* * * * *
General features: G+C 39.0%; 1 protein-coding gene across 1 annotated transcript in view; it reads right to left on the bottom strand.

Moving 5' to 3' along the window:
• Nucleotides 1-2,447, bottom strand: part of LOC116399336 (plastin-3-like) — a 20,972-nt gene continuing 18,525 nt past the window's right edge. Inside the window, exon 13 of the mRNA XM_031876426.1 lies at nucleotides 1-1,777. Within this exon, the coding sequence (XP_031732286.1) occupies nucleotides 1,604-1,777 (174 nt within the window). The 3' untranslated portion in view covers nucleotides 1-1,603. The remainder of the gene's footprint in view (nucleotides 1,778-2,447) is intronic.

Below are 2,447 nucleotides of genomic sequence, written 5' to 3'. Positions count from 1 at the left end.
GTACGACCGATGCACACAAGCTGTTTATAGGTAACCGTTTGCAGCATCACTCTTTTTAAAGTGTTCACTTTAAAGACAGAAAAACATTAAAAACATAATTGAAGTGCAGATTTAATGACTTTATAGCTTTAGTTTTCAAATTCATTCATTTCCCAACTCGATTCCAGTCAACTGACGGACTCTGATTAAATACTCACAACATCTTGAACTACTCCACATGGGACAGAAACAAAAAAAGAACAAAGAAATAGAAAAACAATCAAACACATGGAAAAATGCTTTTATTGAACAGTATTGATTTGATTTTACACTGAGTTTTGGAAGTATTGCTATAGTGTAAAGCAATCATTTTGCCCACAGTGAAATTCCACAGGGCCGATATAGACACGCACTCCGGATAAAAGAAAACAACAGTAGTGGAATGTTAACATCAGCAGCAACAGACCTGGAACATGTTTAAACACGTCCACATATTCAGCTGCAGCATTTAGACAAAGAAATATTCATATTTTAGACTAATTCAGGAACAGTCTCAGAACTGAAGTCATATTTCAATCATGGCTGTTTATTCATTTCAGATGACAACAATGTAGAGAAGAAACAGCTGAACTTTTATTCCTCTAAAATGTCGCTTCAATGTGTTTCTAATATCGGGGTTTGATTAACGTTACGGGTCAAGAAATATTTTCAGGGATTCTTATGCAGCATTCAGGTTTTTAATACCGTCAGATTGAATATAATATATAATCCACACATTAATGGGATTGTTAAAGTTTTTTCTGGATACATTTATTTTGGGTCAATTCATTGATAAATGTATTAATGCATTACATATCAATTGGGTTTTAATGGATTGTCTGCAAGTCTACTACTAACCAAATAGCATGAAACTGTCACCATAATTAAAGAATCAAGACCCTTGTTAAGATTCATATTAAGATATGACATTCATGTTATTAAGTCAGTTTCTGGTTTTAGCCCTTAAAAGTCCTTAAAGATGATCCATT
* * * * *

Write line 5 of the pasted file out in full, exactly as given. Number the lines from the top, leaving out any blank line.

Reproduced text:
GTACGACCGATGCACACAAGCTGTTTATAGGTAACCGTTTGCAGCATCACTCTTTTTAAAGTGTTCACTTTAAAGACAGAAAAACATTAAAAACATAATTGAAGTGCAGATTTAATGACTTTATAGCTTTAGTTTTCAAATTCATTCATTTCCCAACTCGATTCCAGTCAACTGACGGACTCTGATTAAATACTCACAACATCTTGAACTACTCCACATGGGACAGAAACAAAAAAAGAACAAAGAAATAGAAAAACAATCAAACACATGGAAAAATGCTTTTATTGAACAGTATTGATTTGATTTTACACTGAGTTTTGGAAGTATTGCTATAGTGTAAAGCAATCATTTTGCCCACAGTGAAATTCCACAGGGCCGATATAGACACGCACTCCGGATAAAAGAAAACAACAGTAGTGGAATGTTAACATCAGCAGCAACAGACCTGGAACATGTTTAAACACGTCCACATATTCAGCTGCAGCATTTAGACAAAGAAATATTCATATTTTAGACTAATTCAGGAACAGTCTCAGAACTGAAGTCATATTTCAATCATGGCTGTTTATTCATTTCAGATGACAACAATGTAGAGAAGAAACAGCTGAACTTTTATTCCTCTAAAATGTCGCTTCAATGTGTTTCTAATATCGGGGTTTGATTAACGTTACGGGTCAAGAAATATTTTCAGGGATTCTTATGCAGCATTCAGGTTTTTAATACCGTCAGATTGAATATAATATATAATCCACACATTAATGGGATTGTTAAAGTTTTTTCTGGATACATTTATTTTGGGTCAATTCATTGATAAATGTATTAATGCATTACATATCAATTGGGTTTTAATGGATTGTCTGCAAGTCTACTACTAACCAAATAGCATGAAACTGTCACCATAATTAAAGAATCAAGACCCTTGTTAAGATTCATATTAAGATATGACATTCATGTTATTAAGTCAGTTTCTGGTTTTAGCCCTTAAAAGTCCTTAAAGATGATCCATT